Background: The life expectancy gap has widened (and narrowed) substantially before.
At the beginning of the 20th century, women had a life expectancy only two years longer than men, Dr. Yan said. But over the next 75 years, that gap began to widen, largely because more men smoked and developed cardiovascular disease or lung cancer.
As smoking rates declined, excess deaths fell among men, in particular.
But in 2010, that gender gap began to widen once again, this time driven by opioid overdose death rates, which are more than twice as tall for men. That year, the life expectancy of men was 76.3 years, while that of women was 78.1.
Men were at higher risk of developing diabetes and heart disease, and also faced higher rates of homicide and suicide.
The findings: Covid caused huge drops in life expectancy across the board.
More than 1.1 million people in the United States have died from Covid, a staggering number that has led to precipitous drops in life expectancy. Between 2019 and 2021, life expectancy in the United States fell by approximately 79 to 76 years.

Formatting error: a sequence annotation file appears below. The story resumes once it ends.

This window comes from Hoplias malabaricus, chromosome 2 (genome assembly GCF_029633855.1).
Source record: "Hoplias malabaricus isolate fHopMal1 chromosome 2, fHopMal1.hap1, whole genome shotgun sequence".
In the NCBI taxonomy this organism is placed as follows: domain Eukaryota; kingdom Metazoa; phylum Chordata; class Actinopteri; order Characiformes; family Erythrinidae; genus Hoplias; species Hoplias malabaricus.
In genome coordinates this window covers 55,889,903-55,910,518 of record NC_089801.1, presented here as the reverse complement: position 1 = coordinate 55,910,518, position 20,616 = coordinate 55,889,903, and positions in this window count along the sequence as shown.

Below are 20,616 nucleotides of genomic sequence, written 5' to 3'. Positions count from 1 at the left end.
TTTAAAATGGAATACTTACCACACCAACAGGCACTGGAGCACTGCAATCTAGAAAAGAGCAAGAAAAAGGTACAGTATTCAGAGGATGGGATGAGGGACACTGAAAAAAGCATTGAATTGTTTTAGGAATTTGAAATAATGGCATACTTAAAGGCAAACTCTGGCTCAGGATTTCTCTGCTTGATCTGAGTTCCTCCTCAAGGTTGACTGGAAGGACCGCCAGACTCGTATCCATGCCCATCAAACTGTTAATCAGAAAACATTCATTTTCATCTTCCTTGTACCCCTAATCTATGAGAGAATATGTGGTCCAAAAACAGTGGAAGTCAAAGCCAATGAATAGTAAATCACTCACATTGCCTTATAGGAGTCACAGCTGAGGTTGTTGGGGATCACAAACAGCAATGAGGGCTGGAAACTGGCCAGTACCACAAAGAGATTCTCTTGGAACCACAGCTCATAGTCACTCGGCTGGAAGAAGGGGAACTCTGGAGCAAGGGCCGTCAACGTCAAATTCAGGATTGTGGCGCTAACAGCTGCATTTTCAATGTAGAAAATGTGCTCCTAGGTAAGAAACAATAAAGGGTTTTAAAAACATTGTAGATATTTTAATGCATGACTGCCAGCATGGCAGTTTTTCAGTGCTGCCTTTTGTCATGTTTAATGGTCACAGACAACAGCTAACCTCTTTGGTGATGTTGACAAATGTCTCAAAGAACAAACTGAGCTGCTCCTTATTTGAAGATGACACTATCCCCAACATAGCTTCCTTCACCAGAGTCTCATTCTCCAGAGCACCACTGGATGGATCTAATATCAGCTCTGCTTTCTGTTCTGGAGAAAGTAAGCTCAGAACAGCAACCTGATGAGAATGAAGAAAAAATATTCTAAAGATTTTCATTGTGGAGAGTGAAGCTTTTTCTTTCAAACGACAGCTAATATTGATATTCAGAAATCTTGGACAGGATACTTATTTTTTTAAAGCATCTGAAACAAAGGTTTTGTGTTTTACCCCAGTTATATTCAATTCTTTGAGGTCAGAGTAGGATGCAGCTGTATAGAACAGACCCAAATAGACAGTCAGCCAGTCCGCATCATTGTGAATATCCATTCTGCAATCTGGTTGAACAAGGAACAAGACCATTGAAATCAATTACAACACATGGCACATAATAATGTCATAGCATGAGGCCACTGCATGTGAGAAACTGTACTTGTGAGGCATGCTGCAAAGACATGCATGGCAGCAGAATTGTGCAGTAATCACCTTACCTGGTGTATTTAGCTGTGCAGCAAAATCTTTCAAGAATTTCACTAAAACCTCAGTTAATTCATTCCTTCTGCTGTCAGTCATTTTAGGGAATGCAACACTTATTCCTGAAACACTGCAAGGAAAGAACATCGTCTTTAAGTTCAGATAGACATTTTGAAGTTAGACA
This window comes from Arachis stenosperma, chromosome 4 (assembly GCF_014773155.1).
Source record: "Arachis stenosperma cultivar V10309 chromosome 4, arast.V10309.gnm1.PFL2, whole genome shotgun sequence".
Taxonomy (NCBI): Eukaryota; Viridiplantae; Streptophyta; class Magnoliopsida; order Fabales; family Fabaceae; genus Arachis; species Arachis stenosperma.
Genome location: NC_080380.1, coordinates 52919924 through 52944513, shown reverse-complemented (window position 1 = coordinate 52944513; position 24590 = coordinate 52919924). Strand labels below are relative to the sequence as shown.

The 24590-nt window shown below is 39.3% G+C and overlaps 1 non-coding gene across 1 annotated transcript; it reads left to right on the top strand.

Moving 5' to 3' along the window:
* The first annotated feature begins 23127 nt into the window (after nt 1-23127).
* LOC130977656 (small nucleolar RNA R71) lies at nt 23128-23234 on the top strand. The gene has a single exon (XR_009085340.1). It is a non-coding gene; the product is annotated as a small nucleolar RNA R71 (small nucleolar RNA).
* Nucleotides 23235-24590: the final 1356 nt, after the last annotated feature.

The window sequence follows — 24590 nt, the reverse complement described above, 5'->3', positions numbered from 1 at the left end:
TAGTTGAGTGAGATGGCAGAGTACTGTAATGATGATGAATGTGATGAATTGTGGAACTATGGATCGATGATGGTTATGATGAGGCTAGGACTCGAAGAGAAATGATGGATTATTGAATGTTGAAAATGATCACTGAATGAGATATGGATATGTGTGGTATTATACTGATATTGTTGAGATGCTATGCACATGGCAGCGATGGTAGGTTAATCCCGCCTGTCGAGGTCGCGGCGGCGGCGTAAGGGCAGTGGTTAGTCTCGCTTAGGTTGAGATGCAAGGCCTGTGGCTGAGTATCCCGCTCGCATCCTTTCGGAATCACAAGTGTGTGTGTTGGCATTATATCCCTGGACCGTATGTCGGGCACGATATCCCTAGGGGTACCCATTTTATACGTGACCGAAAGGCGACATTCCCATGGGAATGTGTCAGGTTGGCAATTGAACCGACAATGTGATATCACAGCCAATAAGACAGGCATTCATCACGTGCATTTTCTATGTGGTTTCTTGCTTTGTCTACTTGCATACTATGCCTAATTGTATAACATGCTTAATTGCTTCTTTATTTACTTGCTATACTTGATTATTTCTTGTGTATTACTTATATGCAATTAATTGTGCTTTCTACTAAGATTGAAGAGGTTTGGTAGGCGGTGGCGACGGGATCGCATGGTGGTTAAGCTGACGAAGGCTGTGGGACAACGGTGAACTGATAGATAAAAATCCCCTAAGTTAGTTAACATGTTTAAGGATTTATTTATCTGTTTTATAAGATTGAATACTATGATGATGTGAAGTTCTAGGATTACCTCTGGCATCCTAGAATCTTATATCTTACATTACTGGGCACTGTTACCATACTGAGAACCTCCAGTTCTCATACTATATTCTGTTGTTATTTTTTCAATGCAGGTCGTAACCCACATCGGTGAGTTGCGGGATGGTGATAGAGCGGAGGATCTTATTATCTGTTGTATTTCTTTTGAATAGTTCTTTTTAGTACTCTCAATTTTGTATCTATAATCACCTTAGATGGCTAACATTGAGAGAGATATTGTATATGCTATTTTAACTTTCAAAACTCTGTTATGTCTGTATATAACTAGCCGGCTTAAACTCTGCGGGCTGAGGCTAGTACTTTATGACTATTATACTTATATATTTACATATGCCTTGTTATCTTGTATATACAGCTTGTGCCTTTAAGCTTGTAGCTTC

But men have died of Covid in a high score that the women. The reasons for this are complicated. Biological factors, such as differences in inflammation and immune responses, likely played an important role.
But social and behavioral differences also mattered. Men are more likely to work in industries with higher rates of Covid exposure and deaths, including transportation, agriculture and construction, or to experience incarceration or homelessness. Women are also more likely to get vaccinated.
From 2019 to 2021, Covid was the main contributor to the growing gap in life expectancy between men and women, contributing almost 40 percent of the difference in years lost.
Deaths from overdoses and homicides also increased.
Unintentional injuries, mostly drug overdoses, contributed to more than 30 percent of the gap in life expectancy between men and women. But more men also died from homicide or suicide between 2019 and 2021.
“All of this points to a picture of worsening mental health across the board, but particularly among men,” Dr. Yan said.
Dr. Yan noted that his analysis did not include transgender people or other gender identities, because death certificates do not record that information.